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Published on September 07, 2022

Preventing and Treating Venous Leg Ulcers

Preventing and Treating Venous Leg Ulcers

According to Marcus Duda, MD, a Greensboro orthopedist and member of the Cone Health MedicalGroup, leg ulcers are the most common chronic wound in Western countries.

Leg ulcerations are most often caused by inadequate circulation and diabetes. The most common type of circulatory insufficiency is venous hypertension. Venous hypertension is the result of valves in the veins that start to leak causing the blood to run back downhill in the veins of the legs. This back flow of blood causes the veins to swell and leak fluid out of the veins which then builds up in the legs causing swelling, skin color changes, and fluid weeping out of the legs. The swelling stretches the tiny blood vessels in the skin and cuts off circulation to the skin causing it to ulcerate. If left untreated, infection can set in and create painful sores. It’s important to seek medical care early.

“Elevation, exercise and compression are the keys to prevention and treatment,” shares Dr. Duda. “The focus is on improving circulation through the vein up the leg and back to the heart.”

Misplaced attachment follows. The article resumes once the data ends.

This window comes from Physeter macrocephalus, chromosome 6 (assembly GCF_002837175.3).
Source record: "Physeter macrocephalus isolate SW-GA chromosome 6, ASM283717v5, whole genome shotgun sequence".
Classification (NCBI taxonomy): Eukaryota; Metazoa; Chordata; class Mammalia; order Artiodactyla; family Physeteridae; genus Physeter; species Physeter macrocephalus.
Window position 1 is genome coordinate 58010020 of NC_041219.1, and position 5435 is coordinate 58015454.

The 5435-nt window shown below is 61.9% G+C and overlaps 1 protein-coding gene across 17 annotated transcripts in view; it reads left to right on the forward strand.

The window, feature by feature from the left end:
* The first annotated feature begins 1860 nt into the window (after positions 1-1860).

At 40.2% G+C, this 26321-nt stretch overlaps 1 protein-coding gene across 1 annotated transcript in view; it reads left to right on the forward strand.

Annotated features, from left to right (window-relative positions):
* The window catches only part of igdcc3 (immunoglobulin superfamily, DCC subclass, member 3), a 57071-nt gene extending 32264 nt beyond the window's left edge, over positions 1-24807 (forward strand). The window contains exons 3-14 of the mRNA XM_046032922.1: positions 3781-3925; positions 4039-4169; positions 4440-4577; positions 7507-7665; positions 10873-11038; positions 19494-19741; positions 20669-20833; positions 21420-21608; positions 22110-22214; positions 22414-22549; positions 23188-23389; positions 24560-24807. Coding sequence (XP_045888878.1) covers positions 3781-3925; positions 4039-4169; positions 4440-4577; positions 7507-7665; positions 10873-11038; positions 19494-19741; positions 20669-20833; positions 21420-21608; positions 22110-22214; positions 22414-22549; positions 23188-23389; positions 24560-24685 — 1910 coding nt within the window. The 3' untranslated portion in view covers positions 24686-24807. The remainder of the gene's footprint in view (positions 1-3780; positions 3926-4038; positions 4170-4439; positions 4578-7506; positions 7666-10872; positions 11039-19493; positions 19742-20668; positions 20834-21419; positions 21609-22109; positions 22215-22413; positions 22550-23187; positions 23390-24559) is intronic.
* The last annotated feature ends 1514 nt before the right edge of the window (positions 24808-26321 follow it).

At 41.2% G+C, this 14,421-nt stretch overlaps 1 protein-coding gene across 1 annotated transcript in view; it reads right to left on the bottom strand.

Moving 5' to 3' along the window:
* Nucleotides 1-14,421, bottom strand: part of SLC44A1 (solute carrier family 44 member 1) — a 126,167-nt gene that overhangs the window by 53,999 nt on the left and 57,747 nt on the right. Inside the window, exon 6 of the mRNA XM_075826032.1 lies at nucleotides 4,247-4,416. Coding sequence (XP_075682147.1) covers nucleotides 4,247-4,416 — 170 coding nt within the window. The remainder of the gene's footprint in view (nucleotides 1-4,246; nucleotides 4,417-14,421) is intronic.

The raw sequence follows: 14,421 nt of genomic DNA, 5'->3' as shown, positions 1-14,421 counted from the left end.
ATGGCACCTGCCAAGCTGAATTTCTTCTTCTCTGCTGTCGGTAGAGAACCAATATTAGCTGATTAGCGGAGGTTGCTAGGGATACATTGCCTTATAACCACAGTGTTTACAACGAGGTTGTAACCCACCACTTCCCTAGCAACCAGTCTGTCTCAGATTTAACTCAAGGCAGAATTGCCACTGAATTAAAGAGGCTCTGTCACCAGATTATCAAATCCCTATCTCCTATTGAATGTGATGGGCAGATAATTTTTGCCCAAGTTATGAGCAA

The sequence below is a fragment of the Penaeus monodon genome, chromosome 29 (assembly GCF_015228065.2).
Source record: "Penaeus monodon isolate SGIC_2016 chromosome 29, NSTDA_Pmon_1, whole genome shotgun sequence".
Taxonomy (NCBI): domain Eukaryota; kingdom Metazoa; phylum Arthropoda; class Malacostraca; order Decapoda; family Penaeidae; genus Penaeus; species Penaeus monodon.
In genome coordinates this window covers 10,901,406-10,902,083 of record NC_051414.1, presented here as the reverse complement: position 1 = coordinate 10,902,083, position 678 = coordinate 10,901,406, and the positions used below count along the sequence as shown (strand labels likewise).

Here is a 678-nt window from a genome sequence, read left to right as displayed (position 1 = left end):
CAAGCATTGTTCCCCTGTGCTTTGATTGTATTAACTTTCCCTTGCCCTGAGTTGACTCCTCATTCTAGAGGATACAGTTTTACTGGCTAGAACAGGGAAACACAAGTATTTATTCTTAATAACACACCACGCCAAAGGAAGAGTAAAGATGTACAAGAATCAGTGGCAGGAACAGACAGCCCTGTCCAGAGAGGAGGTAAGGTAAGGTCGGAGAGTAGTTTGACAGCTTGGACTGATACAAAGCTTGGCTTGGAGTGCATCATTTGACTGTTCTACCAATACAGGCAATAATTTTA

First, elevation helps improve circulation. When your foot is elevated level with the heart, blood can easily return to the heart. Second, exercising calf muscles helps pump blood back up the leg. Finally, compression is necessary to restore valve function and keep blood from leaking down the veins.

Graduated compression stockings or compression wraps push the blood up the leg to decrease swelling. Compression stockings are available in three graduated compressions. Consult with your doctor on which graduated compression treatment is right for you. Higher compression socks require a prescription and good arterial circulation.

“For those at risk of venous ulcers, consider wool or alpaca graduated compression socks and wash them frequently according to care instructions,” he advises. “Avoid wearing cotton socks, which can trap moisture and cause possible fungal infections.”

“If you follow these three simple treatments, you can reduce your risk of venous hypertension leg swelling and enjoy pain-free, healthy legs,” concludes Dr. Duda.